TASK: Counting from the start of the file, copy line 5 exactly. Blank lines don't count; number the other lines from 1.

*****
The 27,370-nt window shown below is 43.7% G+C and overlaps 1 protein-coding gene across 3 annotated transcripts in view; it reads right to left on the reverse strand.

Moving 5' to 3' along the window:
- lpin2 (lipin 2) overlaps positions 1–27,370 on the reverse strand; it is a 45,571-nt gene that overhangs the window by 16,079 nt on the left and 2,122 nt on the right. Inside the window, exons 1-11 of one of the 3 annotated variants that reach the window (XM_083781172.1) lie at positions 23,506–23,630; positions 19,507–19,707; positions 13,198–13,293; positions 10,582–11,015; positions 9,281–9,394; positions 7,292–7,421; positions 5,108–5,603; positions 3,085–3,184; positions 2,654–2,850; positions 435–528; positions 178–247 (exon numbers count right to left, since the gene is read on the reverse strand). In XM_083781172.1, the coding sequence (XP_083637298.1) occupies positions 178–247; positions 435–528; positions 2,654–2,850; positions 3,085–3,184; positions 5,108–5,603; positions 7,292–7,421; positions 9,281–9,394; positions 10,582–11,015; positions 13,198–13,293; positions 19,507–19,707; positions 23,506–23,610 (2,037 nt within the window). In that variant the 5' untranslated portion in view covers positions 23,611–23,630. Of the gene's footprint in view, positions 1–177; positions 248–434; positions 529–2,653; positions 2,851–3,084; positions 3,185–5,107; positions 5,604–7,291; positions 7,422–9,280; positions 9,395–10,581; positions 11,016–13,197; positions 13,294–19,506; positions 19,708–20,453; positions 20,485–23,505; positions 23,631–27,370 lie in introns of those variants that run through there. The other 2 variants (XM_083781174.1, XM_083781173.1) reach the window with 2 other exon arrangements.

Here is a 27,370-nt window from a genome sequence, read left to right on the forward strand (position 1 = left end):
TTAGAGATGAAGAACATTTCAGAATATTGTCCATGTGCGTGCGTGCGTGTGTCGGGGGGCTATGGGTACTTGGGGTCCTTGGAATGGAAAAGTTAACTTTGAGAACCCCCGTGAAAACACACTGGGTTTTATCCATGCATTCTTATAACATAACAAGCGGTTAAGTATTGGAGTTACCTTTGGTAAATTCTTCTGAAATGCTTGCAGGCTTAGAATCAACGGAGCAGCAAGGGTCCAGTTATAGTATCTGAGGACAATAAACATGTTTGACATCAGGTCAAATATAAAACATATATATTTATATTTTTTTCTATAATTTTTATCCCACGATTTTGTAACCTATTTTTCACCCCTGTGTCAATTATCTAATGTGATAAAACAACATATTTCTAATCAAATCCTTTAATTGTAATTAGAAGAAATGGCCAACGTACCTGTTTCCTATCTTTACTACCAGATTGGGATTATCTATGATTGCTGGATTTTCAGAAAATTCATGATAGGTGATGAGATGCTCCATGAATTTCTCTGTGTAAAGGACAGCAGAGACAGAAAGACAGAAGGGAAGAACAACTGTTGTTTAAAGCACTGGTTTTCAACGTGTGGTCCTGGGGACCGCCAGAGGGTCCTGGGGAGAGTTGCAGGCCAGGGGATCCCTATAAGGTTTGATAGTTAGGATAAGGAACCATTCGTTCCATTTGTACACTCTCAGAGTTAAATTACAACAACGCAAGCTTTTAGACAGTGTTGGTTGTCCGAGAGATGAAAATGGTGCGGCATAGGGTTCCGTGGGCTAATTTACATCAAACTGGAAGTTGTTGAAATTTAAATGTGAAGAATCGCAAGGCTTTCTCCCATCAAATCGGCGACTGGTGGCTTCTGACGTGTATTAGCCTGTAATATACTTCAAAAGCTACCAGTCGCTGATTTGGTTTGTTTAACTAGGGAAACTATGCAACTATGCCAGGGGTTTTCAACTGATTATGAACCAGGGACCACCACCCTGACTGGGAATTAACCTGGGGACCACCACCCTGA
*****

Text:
TTAGAGATGAAGAACATTTCAGAATATTGTCCATGTGCGTGCGTGCGTGTGTCGGGGGGCTATGGGTACTTGGGGTCCTTGGAATGGAAAAGTTAACTTTGAGAACCCCCGTGAAAACACACTGGGTTTTATCCATGCATTCTTATAACATAACAAGCGGTTAAGTATTGGAGTTACCTTTGGTAAATTCTTCTGAAATGCTTGCAGGCTTAGAATCAACGGAGCAGCAAGGGTCCAGTTATAGTATCTGAGGACAATAAACATGTTTGACATCAGGTCAAATATAAAACATATATATTTATATTTTTTTCTATAATTTTTATCCCACGATTTTGTAACCTATTTTTCACCCCTGTGTCAATTATCTAATGTGATAAAACAACATATTTCTAATCAAATCCTTTAATTGTAATTAGAAGAAATGGCCAACGTACCTGTTTCCTATCTTTACTACCAGATTGGGATTATCTATGATTGCTGGATTTTCAGAAAATTCATGATAGGTGATGAGATGCTCCATGAATTTCTCTGTGTAAAGGACAGCAGAGACAGAAAGACAGAAGGGAAGAACAACTGTTGTTTAAAGCACTGGTTTTCAACGTGTGGTCCTGGGGACCGCCAGAGGGTCCTGGGGAGAGTTGCAGGCCAGGGGATCCCTATAAGGTTTGATAGTTAGGATAAGGAACCATTCGTTCCATTTGTACACTCTCAGAGTTAAATTACAACAACGCAAGCTTTTAGACAGTGTTGGTTGTCCGAGAGATGAAAATGGTGCGGCATAGGGTTCCGTGGGCTAATTTACATCAAACTGGAAGTTGTTGAAATTTAAATGTGAAGAATCGCAAGGCTTTCTCCCATCAAATCGGCGACTGGTGGCTTCTGACGTGTATTAGCCTGTAATATACTTCAAAAGCTACCAGTCGCTGATTTGGTTTGTTTAACTAGGGAAACTATGCAACTATGCCAGGGGTTTTCAACTGATTATGAACCAGGGACCACCACCCTGACTGGGAATTAACCTGGGGACCACCACCCTGA